Before we go into the specifics of how DXPs work, let’s take a shallow dive into where they came from.
Digital Experience Platform — A Brief History
Before we had the DXP, we had the Content Management System (CMS), a type of software that appeared in the 1980s and enabled companies to store and manage static content.
In the 90s, the rise of the internet (and the websites that formed its foundation), led to the need for content to be more easily updatable and dynamic. New consumer behaviors and technologies arose, including user-generated content, widespread adoption of mobile devices and early social media platforms. This changed how consumers interacted with businesses. Web experience management (WEM) solutions appeared during this time to help businesses gather consumer engagement data, create customer personas and develop more personalized content experiences.
CMSs and WEMs helped manage customer relationships and experiences but they were disparate systems that served different teams (namely, the CMS is focused on sales while the WEM is focused on marketing.)
Starting in the early to mid-2000s, DXPs like Sitecore and OutSystems began bridging the gap between the CMS and WEM. DXPs integrate all customer systems and data into one central location. They help organizations orchestrate data-driven sales and marketing strategies across multiple channels and customer touchpoints, mapping content and messaging to deliver personalized experiences aligned with the individual customer journey.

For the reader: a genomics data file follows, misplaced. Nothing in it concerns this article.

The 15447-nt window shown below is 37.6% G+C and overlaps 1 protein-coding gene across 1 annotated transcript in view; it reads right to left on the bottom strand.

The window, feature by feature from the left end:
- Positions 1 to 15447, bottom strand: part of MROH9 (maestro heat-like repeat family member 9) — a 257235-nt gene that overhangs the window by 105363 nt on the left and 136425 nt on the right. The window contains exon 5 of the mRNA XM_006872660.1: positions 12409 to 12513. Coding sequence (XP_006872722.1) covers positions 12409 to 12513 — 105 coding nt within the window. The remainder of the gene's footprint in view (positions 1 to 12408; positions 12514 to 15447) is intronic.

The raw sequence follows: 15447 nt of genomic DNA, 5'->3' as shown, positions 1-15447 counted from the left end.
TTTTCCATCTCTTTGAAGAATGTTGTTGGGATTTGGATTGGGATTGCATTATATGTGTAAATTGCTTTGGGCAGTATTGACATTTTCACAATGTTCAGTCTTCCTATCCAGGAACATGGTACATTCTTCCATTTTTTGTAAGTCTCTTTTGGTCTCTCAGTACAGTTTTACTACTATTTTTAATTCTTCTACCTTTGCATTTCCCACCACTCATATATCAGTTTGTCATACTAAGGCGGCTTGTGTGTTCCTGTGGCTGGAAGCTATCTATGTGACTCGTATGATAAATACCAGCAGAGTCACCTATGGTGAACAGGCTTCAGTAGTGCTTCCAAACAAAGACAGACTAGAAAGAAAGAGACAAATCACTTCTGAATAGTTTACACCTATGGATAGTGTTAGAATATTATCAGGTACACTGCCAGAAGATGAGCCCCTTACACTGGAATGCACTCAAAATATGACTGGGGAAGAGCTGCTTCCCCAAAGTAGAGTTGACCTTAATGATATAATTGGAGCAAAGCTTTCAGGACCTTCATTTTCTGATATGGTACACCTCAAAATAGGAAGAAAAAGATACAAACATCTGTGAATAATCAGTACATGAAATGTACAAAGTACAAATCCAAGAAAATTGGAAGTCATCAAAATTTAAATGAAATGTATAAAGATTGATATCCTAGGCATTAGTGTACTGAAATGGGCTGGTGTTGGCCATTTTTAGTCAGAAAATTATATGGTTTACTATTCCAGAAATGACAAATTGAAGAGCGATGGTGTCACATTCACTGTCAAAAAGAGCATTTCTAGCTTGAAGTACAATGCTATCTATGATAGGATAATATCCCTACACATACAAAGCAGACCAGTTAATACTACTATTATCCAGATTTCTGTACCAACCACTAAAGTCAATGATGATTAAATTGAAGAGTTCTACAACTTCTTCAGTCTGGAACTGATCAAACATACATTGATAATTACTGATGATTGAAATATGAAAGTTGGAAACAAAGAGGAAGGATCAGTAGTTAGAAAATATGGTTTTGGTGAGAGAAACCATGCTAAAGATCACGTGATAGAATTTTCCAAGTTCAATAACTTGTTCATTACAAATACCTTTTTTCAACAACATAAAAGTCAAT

Just like Andrea, they handle various tasks simultaneously with great expertise – let's see how.
How Do Digital Experience Platform Work?
DXP are like the perfect personal assistants to a relentlessly demanding boss. They operate as standalone platforms or suites of tools that work together to deliver a delightful customer experience.
How? We thought you’d never ask! DXPs are connectors. They essentially take three key ingredients critical to the customer journey — content, customer support and data — and house them under one digital roof. The five key features of a DXP are:
DXPs connect data sources and integrate different systems. They use tools and APIs that ingest, standardize and persist customer data from one location. Think of it as a personal assistant, like Andrea Sachs, with the astounding ability to make order out of chaos.
Data Governance And Privacy Features
Enterprise DXPs include built-in privacy features that capture customer consent across all touchpoints. Let’s face it, privacy issues don’t go over well with customers. DXPs can help you avert disaster with built-in security features that make it easy to comply with existing privacy laws like GDPR and CCPA. They also make you more agile when new privacy regulations inevitably crop up.